Self-proclaimed Bitcoin inventor gave ‘deliberately false’ evidence in High Court

A man who claimed to be the inventor of Bitcoin “deliberately” presented false evidence in a High Court defamation trial, a judge has ruled.

Craig Wright had sued YouTube blogger Peter McCormack over a series of tweets and a video alleging Mr Wright lied about the cryptocurrency’s creation.

Mr Justice Chamberlain awarded Mr Wright just £1 in damages after finding he had presented “deliberately false evidence” to support his defamation trial against Mr McCormack.

The judge described key parts of the cryptocurrency expert’s case as “just plain wrong in almost every material respect.”

The trial focused on the identity of “Satoshi Nakamoto,” the so-called inventor (or inventors) of Bitcoin. Mr. Wright has claimed he used the pseudonym to publish a scientific paper in 2008 that laid the foundation for the cryptocurrency Bitcoin.

The case came after a series of tweets by Mr. McCormack questioning Mr. Wright’s credentials as a cryptocurrency expert. These led to the cancellation of 10 invitations to speak at cryptocurrency conferences in 2019, according to Wright.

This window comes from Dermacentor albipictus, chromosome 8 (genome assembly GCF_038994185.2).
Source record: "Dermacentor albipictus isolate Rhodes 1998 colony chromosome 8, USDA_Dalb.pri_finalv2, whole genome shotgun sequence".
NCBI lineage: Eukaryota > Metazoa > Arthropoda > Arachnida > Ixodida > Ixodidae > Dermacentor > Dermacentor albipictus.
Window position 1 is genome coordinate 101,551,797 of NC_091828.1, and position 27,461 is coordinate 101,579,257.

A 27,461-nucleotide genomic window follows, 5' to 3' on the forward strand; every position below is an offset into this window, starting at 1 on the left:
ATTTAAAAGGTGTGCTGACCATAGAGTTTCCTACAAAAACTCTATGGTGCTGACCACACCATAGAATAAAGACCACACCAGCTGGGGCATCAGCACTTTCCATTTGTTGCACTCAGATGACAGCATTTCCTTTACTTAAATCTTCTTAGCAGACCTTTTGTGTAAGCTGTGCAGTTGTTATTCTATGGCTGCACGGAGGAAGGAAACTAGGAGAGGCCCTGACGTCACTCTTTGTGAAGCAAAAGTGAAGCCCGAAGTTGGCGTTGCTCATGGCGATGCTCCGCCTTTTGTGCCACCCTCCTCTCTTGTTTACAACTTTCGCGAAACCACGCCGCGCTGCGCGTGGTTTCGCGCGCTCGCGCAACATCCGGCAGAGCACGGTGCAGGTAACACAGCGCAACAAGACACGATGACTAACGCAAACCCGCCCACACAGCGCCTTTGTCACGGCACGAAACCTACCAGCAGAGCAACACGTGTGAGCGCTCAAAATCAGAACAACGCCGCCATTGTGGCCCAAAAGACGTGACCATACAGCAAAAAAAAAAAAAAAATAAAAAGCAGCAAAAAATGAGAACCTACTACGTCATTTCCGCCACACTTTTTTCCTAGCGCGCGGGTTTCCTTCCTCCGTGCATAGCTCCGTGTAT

The conferences should take place in France, Vietnam, the USA, Canada and Portugal.

Still, the blogger cited evidence from academics that disproved Mr. Wright’s claims of being invited to speak publicly about Bitcoin and publishing peer-reviewed articles.

There was also “no documentary evidence to support it [Mr Wright’s] case he had invitations to the conferences”.

Although the cryptocurrency expert has won 14 out of his 15 detailed allegations, the judge ruled that Mr. Wright’s “original case of serious harm and the evidence supporting it, both of which were preserved until days before the trial, were intentionally false.”

The judge ruled against Mr. McCormack on only one count: that the words “Craig Wright is a bloody liar and he is a fraud; and he’s an idiot; he is not Satoshi” were defamatory because they convinced a prominent YouTuber, Hotep Jesus, that Mr. Wright was a scammer.

Mr McCormack’s lawyers argued that his tweets were “light and frivolous,” responding to posts by Calvin Ayre, a Canadian businessman, “to get others to believe Dr. to accuse Wright of fraud.”

Mr Wright, who has a PhD in computer science, is said to be claiming ownership of Satoshi Nakamoto’s hoard of 1 million bitcoins, which is worth around £18 billion.

Mined in the earliest days of Bitcoin’s existence, none of the coins were ever used in a transaction. Self-proclaimed Bitcoin inventor gave ‘deliberately false’ evidence in High Court

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